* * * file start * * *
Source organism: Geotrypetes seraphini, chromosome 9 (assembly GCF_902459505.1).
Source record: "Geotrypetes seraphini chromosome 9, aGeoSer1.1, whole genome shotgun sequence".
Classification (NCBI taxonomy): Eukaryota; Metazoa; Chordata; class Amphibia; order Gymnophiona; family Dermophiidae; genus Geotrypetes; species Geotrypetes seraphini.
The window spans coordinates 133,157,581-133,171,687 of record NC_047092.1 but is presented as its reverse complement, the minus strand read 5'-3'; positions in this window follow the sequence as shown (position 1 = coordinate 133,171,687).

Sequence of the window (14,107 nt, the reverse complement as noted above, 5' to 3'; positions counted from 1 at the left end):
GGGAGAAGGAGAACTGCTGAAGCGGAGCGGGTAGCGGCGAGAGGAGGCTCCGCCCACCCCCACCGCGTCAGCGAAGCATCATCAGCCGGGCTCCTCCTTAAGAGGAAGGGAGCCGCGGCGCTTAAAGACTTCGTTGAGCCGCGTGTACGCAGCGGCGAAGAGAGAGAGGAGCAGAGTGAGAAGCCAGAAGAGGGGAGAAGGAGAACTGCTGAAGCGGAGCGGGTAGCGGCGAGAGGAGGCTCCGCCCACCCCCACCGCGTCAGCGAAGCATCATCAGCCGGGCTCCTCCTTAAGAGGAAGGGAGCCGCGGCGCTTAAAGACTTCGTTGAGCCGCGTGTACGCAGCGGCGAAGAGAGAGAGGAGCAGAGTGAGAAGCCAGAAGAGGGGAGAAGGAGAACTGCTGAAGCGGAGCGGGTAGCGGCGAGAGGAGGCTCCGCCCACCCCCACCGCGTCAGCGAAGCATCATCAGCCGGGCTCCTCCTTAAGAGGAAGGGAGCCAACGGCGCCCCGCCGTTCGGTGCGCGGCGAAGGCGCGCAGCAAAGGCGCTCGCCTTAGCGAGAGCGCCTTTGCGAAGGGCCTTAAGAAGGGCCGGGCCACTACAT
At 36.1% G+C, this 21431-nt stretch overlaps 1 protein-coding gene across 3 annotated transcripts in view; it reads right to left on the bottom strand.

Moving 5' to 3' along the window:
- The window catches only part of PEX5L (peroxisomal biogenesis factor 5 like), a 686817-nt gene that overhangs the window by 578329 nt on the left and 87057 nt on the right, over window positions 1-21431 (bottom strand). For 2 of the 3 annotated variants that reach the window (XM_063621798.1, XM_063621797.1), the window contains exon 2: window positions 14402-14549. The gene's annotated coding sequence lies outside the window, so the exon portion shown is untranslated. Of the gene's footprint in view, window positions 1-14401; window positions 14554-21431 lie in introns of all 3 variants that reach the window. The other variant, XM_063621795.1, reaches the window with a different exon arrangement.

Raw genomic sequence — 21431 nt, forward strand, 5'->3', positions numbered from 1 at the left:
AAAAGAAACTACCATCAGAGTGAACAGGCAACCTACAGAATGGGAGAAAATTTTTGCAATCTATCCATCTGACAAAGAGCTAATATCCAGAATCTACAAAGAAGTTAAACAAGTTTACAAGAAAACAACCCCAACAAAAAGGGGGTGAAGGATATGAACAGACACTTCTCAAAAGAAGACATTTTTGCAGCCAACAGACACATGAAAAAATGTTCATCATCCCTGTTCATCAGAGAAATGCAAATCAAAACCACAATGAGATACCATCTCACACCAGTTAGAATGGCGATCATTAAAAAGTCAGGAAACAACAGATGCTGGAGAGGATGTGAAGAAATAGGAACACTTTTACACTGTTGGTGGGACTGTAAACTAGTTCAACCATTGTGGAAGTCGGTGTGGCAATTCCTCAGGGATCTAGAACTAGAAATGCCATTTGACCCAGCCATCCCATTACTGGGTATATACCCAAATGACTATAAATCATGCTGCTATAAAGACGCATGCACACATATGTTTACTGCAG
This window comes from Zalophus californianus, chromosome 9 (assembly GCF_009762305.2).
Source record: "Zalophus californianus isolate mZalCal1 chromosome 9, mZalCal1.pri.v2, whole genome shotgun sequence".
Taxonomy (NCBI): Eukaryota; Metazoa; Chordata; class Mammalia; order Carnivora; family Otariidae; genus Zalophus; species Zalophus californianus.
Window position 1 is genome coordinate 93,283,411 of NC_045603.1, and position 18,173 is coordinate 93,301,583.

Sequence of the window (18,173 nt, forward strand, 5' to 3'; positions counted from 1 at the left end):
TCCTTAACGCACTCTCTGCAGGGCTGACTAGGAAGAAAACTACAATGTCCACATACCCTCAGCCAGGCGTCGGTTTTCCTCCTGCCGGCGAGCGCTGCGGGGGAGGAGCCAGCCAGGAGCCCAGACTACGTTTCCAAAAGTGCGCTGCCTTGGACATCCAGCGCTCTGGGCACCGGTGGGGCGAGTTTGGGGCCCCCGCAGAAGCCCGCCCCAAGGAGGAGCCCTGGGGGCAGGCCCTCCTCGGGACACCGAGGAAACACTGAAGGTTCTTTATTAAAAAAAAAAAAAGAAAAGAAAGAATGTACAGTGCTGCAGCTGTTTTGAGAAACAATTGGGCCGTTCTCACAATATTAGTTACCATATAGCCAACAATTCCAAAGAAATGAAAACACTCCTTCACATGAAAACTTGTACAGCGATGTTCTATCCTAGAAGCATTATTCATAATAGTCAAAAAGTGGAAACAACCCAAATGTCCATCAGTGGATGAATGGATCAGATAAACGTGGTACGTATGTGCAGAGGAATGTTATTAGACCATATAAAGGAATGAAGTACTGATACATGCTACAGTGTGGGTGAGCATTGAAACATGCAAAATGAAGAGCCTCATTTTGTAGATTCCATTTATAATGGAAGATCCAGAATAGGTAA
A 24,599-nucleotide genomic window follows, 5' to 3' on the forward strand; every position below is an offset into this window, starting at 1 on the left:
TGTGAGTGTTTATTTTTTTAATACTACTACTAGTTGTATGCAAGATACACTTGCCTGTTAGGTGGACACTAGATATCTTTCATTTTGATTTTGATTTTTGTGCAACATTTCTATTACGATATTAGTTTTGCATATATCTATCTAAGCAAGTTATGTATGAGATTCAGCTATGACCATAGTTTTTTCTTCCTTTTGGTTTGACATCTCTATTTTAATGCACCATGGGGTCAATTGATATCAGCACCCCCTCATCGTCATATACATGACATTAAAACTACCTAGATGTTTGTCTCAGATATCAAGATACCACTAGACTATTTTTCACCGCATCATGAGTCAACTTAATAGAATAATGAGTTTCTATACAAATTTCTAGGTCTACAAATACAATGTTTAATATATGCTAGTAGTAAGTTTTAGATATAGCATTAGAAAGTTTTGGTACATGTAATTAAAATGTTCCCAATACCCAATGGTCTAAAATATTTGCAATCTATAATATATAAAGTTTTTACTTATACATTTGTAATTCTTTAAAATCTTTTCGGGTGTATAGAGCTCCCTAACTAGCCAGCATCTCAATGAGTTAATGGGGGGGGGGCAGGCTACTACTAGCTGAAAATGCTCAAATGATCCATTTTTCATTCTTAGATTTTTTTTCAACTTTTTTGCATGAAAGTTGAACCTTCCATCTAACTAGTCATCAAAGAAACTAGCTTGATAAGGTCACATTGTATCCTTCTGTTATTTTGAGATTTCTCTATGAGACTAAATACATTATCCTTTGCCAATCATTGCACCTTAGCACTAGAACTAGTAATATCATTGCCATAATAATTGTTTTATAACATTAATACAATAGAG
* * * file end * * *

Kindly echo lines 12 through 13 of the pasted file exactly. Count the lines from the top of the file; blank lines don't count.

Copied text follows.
This window comes from Zalophus californianus, chromosome 9 (assembly GCF_009762305.2).
Source record: "Zalophus californianus isolate mZalCal1 chromosome 9, mZalCal1.pri.v2, whole genome shotgun sequence".